Contribution of the accessory olfactory system to the expression of proceptive and receptive behaviors in female mice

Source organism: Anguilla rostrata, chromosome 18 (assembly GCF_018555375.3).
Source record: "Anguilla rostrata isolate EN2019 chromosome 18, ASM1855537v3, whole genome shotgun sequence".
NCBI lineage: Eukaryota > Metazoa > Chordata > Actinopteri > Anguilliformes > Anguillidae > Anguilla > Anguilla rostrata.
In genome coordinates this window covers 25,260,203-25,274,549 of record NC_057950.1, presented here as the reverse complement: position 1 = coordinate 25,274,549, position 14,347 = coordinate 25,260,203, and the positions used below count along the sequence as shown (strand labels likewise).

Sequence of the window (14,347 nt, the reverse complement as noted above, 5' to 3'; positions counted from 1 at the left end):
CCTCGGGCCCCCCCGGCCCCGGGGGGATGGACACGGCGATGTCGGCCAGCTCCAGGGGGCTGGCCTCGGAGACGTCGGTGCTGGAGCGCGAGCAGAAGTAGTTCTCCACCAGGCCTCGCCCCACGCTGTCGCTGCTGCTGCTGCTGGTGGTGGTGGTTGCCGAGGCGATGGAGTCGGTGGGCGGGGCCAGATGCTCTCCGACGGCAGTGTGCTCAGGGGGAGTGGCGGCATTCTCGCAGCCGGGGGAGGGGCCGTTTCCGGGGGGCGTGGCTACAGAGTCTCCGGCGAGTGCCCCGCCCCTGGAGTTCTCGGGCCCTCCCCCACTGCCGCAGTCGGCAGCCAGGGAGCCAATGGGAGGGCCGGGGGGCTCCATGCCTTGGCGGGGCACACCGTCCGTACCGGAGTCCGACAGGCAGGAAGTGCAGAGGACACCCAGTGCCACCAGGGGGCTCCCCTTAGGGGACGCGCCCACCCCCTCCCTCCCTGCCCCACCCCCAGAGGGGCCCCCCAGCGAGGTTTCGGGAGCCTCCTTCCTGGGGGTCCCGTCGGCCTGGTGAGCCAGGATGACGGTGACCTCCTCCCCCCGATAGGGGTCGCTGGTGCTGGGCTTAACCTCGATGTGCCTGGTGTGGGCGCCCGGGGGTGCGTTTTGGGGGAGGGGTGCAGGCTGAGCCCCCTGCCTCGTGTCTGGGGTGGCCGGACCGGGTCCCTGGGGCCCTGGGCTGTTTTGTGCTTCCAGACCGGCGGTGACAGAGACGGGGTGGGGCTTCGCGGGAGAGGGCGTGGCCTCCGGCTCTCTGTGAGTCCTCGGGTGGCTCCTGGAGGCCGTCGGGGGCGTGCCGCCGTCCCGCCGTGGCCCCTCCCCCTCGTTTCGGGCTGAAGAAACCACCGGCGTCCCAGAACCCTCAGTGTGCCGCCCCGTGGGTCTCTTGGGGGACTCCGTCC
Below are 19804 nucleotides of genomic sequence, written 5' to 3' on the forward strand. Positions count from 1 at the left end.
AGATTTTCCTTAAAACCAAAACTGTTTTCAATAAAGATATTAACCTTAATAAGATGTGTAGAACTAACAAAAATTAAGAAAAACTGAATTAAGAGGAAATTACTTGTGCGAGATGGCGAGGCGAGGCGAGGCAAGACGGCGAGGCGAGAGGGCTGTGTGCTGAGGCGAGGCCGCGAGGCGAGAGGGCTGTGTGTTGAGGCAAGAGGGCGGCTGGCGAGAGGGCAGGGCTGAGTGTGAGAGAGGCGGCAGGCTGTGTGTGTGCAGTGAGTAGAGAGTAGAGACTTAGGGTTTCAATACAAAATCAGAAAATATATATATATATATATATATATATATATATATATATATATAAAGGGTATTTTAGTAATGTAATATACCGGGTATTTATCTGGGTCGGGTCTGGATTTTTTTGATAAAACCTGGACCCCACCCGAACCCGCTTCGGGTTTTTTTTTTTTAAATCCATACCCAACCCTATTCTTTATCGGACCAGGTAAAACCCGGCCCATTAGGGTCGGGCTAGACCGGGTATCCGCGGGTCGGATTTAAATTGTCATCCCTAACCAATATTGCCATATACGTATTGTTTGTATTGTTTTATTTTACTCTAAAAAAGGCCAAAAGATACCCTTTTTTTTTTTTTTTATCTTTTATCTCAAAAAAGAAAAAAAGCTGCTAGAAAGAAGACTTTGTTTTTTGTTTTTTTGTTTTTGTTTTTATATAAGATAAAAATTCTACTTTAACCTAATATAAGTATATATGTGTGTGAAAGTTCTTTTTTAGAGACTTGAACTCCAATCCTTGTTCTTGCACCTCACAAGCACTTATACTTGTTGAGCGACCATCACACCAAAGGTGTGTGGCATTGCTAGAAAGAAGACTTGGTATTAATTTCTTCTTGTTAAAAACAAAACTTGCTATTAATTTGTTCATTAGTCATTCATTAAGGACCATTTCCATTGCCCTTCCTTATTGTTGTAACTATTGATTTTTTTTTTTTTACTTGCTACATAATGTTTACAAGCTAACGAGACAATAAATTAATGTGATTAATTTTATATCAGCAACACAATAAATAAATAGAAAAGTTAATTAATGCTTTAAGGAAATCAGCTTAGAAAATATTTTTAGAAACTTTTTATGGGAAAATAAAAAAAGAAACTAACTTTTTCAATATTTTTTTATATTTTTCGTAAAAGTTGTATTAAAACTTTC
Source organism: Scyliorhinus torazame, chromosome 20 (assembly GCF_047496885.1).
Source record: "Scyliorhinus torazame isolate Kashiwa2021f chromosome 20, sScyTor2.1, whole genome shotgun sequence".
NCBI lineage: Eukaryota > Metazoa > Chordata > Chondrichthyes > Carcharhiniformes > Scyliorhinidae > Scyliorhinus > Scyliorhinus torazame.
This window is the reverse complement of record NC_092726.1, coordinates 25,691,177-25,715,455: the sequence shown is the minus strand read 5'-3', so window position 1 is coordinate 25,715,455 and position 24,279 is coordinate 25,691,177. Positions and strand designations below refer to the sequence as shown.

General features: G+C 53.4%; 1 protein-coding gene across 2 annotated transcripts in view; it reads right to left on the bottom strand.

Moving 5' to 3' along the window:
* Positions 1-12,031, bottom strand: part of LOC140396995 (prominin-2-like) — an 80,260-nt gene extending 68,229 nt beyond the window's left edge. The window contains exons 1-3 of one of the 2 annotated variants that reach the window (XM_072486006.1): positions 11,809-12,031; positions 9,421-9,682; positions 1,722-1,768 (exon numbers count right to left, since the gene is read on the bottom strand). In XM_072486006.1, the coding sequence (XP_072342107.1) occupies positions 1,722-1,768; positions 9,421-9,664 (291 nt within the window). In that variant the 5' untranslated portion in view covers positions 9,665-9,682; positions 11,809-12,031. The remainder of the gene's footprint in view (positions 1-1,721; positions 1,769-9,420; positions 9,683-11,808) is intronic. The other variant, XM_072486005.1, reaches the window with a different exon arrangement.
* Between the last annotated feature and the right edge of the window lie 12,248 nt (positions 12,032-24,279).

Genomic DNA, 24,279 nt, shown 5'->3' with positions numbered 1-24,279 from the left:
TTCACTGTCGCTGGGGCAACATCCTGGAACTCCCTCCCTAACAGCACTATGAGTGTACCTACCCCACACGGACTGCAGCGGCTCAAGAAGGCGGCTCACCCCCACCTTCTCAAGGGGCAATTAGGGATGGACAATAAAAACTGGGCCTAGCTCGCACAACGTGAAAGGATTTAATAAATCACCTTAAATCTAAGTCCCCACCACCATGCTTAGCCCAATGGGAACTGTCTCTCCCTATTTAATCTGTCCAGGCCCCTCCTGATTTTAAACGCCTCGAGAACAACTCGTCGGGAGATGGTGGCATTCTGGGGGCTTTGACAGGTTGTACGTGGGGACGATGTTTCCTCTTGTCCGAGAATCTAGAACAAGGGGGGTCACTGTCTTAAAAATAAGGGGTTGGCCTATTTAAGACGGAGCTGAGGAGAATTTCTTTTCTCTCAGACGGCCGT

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The integration of chemosensory cues regulates the expression of courtship behaviors in estrous female mice. Previous investigators showed that surgical destruction of different segments of the accessory olfactory system (AOS) (including the vomeronasal organ (VNO), accessory olfactory bulb (AOB) and medial amygdala (Me)) decreased females’ motivation to investigate male chemosensory cues and display lordosis, a reflexive arched-back posture, shown in response to male mounts. This thesis further examined the role of the AOS in female courtship behavior by reversibly disrupting AOS function using optogenetic and pharmacogenetic methods, and by experimentally stimulating the AOS using male chemosignals. Sexually naïve estrous female mice initially show low levels of lordosis; however, their performance improves with repeated testing. In Experiment 1, repeated pre-exposure of estrous female mice to male pheromones known to activate the AOS failed to augment the expression of lordosis but did increase the time females spent holding the lordosis posture. Pre-test exposure to male pheromones also increased the time that estrous females spent investigating the male. In Experiment 2, optogenetic silencing of the AOB neurons projecting to the Me reduced the expression of lordosis in sexually experienced estrous females, indicating that continuous AOS signaling is required for full expression of this behavior. In Experiment 3, a pharmacogenetic method (DREADD) was used to reversibly silence Me neurons, first in sexually naive and then in sexually experienced estrous females. DREADD-induced silencing of Me neurons reduced females’ preference to investigate male urinary chemosensory cues and greatly attenuated the progressive increase in lordosis otherwise observed in control females after repeated testing with a male. DREADD-induced silencing of the Me failed to significantly disrupt lordosis after females had received mating experience; however, the withdrawal of this experimental inhibition of Me signaling did significantly augment females’ investigation of the male’s body. My results provide a new insight into the contribution of the AOS chemosensory signaling pathway by establishing its essential, ongoing role in the preference of estrous females to seek out male pheromones and to display receptive lordosis behavior.